Sunday, March 22, 2015

Self-importance and character

Hairy Woodpecker, near Sparkill, New York

 It's interesting to me to see how insecure most of us actually are about our own nature.

 The reasons for this, on the face of it, seem obvious: we don't know our own nature; and so, when we begin to see who and what we are (an action that forever takes place in the psyche, even unconsciously, whether we want it to or not) we are confronted with a stranger.

It makes us nervous; we pack in rebar, pour large layers of cement over it, develop habitual responses, take refuge in reliable subterfuges that conceal who we are from others...

and move on.

It's as though there weren't time to be anyone real: there's too damn much to do.

 I'll be real later, when I have time to think about it.

Well then. First of all, we are observing ourselves whether we want to or not; the question is whether we do it consciously (with some attention and mindfulness) or unconsciously (neurotically and under the perpetual threat of seeing, and hating, what we are.) One of my friends recently posted to Facebook, "I have low self-esteem, and I hate myself for it." Well, that's pretty much par for the course, isn't it?

Unless we see ourselves with some awareness, we are perpetually confronted with imposter syndrome; and we make ourselves constantly nervous. This is the source of an enormous amount of personal tension.

Paradoxically, in the midst of this insecurity, we construct a persona around the ego that thinks it's very, very important. I often have occasion to observe people with this issue; mostly type A (overachiever) personalities, incredibly accomplished, yet deeply insecure, conflicted, and delusional.

In a way, it's intriguing to realize that human beings, nearly to the last one, don't have any sense at all of themselves, and this massive construct of self-importance they have glued themselves to — a spiritual and psychological burden that is not only entirely unnecessary, and need never be carried, but is so transparent as to be easily seen through: the bigger it is, the more it is so.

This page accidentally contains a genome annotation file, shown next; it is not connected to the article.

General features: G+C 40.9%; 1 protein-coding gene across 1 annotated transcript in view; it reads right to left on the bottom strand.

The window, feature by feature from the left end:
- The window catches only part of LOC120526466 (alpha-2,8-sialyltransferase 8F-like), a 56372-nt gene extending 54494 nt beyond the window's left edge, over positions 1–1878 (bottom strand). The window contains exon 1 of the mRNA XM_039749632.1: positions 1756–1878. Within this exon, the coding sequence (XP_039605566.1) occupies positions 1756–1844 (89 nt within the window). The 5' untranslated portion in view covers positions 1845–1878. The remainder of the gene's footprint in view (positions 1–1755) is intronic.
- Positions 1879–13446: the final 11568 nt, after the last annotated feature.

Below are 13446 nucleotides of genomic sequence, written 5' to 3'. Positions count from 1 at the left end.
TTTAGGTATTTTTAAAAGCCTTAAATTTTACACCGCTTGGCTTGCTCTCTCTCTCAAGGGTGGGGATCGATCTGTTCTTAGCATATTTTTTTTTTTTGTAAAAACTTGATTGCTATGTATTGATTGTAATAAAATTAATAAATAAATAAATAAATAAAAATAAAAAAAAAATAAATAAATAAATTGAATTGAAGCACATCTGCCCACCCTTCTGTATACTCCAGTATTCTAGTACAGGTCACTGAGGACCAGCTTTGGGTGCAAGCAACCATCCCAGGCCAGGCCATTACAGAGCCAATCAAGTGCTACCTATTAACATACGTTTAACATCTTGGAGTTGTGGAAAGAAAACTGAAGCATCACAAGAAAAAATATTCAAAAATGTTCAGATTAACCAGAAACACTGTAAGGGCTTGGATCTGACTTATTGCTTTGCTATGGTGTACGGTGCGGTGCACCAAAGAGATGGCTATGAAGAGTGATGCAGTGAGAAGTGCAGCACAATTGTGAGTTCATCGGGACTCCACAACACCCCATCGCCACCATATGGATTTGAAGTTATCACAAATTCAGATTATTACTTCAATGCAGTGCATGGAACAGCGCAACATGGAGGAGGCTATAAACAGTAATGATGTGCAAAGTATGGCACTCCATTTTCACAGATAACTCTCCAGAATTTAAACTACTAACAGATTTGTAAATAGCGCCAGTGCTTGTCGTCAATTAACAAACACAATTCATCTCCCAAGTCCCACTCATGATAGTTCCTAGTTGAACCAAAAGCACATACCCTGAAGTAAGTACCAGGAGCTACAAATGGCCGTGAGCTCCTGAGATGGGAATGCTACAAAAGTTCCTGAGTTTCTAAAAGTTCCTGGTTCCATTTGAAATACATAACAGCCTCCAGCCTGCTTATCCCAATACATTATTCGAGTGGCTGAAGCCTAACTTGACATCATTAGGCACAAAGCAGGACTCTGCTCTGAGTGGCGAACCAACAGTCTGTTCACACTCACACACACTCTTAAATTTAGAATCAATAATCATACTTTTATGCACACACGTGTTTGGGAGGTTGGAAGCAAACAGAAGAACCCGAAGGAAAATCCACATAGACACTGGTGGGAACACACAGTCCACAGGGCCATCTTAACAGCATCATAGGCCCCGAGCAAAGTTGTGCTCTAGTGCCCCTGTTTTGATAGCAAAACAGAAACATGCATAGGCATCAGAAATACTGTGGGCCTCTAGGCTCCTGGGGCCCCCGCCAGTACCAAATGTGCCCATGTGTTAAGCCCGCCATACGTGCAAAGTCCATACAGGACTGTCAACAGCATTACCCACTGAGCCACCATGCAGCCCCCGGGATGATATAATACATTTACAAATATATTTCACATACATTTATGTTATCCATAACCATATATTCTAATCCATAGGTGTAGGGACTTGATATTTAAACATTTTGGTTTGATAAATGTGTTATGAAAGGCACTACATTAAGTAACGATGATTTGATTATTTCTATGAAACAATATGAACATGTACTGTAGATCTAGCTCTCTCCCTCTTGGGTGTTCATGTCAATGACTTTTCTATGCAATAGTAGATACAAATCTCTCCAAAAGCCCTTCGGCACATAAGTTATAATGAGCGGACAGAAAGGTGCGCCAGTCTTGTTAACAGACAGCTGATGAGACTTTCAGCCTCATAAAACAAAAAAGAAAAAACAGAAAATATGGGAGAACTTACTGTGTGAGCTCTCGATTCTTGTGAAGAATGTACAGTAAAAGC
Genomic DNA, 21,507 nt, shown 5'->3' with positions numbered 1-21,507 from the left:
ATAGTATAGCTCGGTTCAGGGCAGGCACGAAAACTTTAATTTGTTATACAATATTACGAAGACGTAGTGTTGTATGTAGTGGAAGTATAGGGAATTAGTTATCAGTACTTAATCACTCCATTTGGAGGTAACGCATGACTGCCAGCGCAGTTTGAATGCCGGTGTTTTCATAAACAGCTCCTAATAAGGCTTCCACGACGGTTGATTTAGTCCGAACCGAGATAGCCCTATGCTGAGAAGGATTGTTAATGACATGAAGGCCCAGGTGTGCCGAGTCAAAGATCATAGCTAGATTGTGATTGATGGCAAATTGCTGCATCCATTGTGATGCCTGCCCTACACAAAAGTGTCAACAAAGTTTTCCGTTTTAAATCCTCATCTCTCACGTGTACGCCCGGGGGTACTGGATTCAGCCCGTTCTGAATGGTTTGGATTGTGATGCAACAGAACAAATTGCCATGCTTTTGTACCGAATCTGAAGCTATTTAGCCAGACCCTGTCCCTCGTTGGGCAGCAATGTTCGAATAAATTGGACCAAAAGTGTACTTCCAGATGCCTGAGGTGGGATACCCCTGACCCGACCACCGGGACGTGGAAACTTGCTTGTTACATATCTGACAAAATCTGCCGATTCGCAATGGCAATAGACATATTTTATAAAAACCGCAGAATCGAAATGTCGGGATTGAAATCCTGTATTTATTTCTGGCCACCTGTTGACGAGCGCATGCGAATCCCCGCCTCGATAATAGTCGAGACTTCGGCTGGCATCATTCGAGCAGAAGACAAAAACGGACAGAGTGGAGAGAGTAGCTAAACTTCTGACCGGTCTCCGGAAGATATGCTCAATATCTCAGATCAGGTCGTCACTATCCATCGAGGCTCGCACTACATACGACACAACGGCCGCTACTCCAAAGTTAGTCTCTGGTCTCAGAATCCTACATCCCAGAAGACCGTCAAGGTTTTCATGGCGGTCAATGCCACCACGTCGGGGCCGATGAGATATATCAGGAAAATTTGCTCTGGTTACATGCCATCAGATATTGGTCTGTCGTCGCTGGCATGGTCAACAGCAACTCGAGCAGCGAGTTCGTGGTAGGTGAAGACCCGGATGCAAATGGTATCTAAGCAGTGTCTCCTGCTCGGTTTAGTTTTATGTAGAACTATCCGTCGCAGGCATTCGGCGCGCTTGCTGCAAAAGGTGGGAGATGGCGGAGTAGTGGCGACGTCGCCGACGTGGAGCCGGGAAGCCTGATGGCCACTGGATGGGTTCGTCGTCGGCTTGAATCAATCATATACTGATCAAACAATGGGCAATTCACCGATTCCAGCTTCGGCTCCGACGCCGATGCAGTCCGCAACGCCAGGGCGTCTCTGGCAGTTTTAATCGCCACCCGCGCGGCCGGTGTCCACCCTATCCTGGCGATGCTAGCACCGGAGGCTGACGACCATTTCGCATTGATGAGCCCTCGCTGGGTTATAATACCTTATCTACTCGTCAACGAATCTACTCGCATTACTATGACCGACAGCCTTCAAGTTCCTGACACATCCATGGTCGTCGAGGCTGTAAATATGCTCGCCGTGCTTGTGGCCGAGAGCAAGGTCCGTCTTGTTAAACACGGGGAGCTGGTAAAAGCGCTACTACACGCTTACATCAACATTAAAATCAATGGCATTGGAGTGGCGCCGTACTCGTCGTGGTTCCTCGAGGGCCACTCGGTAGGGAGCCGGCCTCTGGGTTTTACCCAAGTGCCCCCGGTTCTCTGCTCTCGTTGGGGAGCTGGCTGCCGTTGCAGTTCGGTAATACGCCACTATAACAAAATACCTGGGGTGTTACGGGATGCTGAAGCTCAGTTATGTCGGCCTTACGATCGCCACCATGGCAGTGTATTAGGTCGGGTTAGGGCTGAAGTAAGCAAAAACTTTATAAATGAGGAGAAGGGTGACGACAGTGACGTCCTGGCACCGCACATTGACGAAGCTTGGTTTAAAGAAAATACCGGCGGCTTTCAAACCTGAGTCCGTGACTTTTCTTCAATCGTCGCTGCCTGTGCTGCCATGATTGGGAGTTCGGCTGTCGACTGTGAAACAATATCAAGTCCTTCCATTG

Paradox number two: when one realizes one's own nothingness — a lesson that, in my own case, seems to be the whole point of my entire life, in one way or another — this absurd burden is slowly lifted.

One suddenly has permission to be everything that one is, good and bad, and inhabit it. It doesn't make a damned bit of difference, because the sum total of my value, relatively speaking, is nothing. I only have value in relationship to the higher forces that express themselves in me; and those aren't my forces either. Freedom means coming into service of those forces; so in a certain sense, surrender and bondage leads to freedom.

I'm not quite sure how to explain this and further, because I understand it seems a bit ridiculous to say so.

In any event, it's this question of our self-importance, and our inner character, that interests me. There is so much psychology, so much defense, and so little humanity built into the way most people meet one another, it puzzles me. When I interact with people, I am almost never interacting with the person; I am interacting with their defenses, which is what everyone seems to hold up in front of the world first.

It's like an iron shield...

people don't deal with one another from the feeling, the sensation of their humanity...

they deal with one another in a series of elaborate lies and defenses.

What is the point of all this?

Doesn't anyone realize we are all going to die?

It occurs to me that we might owe one another something a bit more sincere than this charade we all participate in.

Hosanna.

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